Dying poet catches nasty tone of ancient Roman
ACLASSICIST with a pen itchy with id, A. D. Hope did not have much room to move in the Australian culture that framed him. But towards the end of his life he had the pleasure of returning, free of censorship, to the famous and filthy Roman poet he loved most: Catullus ( 81- 54BC). This instructive and amusing book, from a hitherto ignored manuscript in the National Library of Australia, is the result.
With relish Hope has rendered Catullus in our vernacular: 102 poems out of a possible 116, including the 32 poems an earlier generation’s Oxford edition found too hot to handle.
Four- letter words flow as freely as excrement along the Tiber, along with umpteen references to arseholes and what can be shoved up them: radish and mullet was the go for adulterers, in a place where, as Catullus, put it, ‘‘ nothing breeds so fast as adultery’’.
To which he might have added sodomy, as he was a sodomite himself, which detracts somewhat from his splenetic attacks on ‘‘ Caesar the catamite’’, who once dined at his father’s table, and who loved ‘‘ effeminate Mamurra’’. No matter. Catullus was less interested in moral
The Shorter Poems of Gaius Valerius Catullus: A New Translation by A. D. Hope Brandl & Schlesinger, 79pp, $ 26.95
consistency than in his instinctive ventilations, be they about the licentiousness of friends or enemies, boys or girls. Here he writes from the wounded quick, with a wryly fading Australian poet holding his hand.
Hope is bold in other ways. He ignores the traditional order of the Roman’s poems. He suggests that they had little historical basis in the first place and offers an arrangement according to themes: the poet on himself ( an all too easy topic, Catullus seems to have felt); on his great and lascivious love, Lesbia; other loves ( of whom there were many); on friends and enemies.
It’s a splendid way to be introduced to Catullus. Hope weaves in history and biography when you need it, without detracting from the poems. A picture of Rome burning leaps into the mind. As does the low sizzle of literary life, one on the edge,
perhaps, of inventing prizes for the most corrupt. Catullus revels in rivalry, and when in doubt, dashes off something poisonous, abusive or both.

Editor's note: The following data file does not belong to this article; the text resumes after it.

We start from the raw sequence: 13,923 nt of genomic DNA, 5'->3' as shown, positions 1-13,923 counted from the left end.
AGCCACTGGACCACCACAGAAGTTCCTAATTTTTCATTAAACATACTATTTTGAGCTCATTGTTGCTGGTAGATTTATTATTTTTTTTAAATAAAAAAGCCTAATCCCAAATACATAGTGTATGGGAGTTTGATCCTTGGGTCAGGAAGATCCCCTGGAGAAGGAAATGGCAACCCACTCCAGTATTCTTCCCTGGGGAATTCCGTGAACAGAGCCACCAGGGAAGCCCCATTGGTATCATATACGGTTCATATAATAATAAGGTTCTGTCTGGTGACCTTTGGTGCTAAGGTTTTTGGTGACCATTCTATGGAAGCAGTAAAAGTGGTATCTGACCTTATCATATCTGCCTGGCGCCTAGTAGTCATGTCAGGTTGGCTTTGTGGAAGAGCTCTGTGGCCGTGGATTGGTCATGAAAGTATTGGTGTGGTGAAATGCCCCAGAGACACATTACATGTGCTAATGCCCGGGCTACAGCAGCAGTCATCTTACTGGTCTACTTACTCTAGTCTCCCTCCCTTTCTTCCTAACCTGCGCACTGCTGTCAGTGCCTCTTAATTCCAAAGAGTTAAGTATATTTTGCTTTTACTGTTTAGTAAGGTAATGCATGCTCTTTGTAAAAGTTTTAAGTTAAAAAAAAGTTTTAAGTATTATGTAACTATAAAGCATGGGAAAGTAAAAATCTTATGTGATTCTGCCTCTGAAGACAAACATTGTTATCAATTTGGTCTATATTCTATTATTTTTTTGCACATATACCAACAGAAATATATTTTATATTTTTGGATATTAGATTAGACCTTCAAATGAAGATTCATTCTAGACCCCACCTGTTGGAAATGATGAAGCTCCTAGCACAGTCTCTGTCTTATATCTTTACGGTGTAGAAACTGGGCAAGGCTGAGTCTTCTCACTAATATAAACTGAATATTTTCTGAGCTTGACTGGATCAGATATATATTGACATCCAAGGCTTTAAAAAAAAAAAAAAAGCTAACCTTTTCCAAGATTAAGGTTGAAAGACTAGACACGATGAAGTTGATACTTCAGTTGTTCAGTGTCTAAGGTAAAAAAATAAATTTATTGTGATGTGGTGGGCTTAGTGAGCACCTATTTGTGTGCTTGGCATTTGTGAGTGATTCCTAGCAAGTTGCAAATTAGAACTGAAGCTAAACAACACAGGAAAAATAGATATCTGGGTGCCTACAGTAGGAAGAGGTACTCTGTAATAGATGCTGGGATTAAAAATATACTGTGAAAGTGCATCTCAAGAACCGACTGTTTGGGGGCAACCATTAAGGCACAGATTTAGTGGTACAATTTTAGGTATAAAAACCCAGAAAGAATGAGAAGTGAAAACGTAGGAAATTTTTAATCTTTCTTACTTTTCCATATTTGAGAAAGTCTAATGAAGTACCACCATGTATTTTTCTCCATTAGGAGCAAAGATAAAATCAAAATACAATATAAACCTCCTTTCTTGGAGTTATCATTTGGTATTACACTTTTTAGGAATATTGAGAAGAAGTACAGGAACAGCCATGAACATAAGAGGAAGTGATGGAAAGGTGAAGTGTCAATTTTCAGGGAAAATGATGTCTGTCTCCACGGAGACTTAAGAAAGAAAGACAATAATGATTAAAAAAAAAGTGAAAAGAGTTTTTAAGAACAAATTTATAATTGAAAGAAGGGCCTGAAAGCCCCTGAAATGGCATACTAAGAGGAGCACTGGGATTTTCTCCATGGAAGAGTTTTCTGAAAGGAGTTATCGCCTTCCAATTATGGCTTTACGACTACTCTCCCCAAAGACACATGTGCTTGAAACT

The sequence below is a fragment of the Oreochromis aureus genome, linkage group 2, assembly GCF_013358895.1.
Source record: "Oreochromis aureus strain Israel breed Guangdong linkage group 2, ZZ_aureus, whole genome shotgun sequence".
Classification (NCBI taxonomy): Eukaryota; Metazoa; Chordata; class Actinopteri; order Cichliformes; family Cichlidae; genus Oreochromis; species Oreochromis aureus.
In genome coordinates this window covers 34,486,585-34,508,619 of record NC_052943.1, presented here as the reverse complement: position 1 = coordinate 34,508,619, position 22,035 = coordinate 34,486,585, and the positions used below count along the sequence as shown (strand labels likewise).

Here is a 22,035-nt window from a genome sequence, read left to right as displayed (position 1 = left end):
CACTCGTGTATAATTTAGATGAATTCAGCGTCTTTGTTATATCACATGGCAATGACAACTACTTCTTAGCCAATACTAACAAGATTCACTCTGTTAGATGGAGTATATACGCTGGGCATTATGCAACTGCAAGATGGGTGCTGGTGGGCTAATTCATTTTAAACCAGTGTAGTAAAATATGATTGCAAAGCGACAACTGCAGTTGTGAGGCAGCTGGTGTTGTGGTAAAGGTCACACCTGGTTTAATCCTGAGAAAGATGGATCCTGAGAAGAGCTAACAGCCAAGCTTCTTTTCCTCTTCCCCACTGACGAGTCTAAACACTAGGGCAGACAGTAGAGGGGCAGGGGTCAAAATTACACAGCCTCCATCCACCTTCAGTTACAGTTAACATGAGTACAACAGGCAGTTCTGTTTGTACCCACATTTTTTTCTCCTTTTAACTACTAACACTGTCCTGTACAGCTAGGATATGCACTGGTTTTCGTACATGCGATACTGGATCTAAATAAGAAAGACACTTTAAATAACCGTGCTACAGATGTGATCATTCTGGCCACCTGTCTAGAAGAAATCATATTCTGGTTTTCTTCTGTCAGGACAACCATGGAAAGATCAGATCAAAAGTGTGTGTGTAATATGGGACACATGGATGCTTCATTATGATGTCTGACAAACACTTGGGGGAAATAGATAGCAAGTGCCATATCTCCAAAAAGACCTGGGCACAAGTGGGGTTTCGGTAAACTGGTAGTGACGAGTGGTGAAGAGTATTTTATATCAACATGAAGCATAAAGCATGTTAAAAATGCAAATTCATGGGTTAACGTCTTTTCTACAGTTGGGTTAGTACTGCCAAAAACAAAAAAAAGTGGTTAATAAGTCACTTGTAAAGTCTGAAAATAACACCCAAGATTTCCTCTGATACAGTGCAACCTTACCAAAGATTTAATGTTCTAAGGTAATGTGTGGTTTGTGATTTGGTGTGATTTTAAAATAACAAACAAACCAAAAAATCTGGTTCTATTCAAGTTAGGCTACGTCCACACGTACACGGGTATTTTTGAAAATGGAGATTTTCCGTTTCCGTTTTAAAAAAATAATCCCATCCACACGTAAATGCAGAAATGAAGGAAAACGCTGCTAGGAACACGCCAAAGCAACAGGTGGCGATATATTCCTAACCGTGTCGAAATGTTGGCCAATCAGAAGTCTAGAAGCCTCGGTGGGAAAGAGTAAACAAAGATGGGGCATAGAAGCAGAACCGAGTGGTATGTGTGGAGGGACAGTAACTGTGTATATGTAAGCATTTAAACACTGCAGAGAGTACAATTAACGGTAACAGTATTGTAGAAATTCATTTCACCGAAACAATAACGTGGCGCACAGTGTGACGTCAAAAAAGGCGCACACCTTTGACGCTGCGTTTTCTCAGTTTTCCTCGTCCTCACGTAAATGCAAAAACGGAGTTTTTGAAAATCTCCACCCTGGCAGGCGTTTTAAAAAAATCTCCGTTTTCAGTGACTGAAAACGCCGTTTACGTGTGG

Hope’s centrepiece, really, is Lesbia, as Catullus would evidently have liked. He loved her well, and when she left him to whore around ( so it was said and written), he loved to hate her. The poems run the gauntlet of what we now know as the romantic agony: My tongue remains idle; I feel a flame
stealing Down through my members, the ears in
my head are Inwardly ringing, the light of my eyes
quenched In blackness and in night.
Hope does not explain why Catullus refers to members in the plural. Perhaps he had a forked prick ( Hope’s favoured term of translation) as well as a forked tongue, one sharpened by what was to become ‘‘ one unending night to be slept through’’.
I have to say I was sick of Catullus by the time I finished this book. He is perhaps of peak interest if you have Latin or want to project desire back to the time when English public schoolboys could use an ancient Roman poet as an outlet, an epoch that long shadowed notions of literary restraint in Australian academe.
The Catullus I like best can paint vivid scenes before he brings his nasty self into the picture. Hope’s final modernity ( after a lifetime railing against such a thing) is wonderful here:
But in spite of your silence You don’t sleep alone, as witness the
garlands, The scent of the Syrian oil the bed reeks of And the bed itself too, these all loudly
proclaim it; Pillows on both sides tossed hither and
thither, Bedclothes so tumbled, its shaking and
creaking, Nothing, no, nothing can ever conceal it. So what? And yourself, always looking
f . . ked out too . . .
Barry Hill is poetry editor of The Australian. His new book is As We Draw Ourselves ( FIP).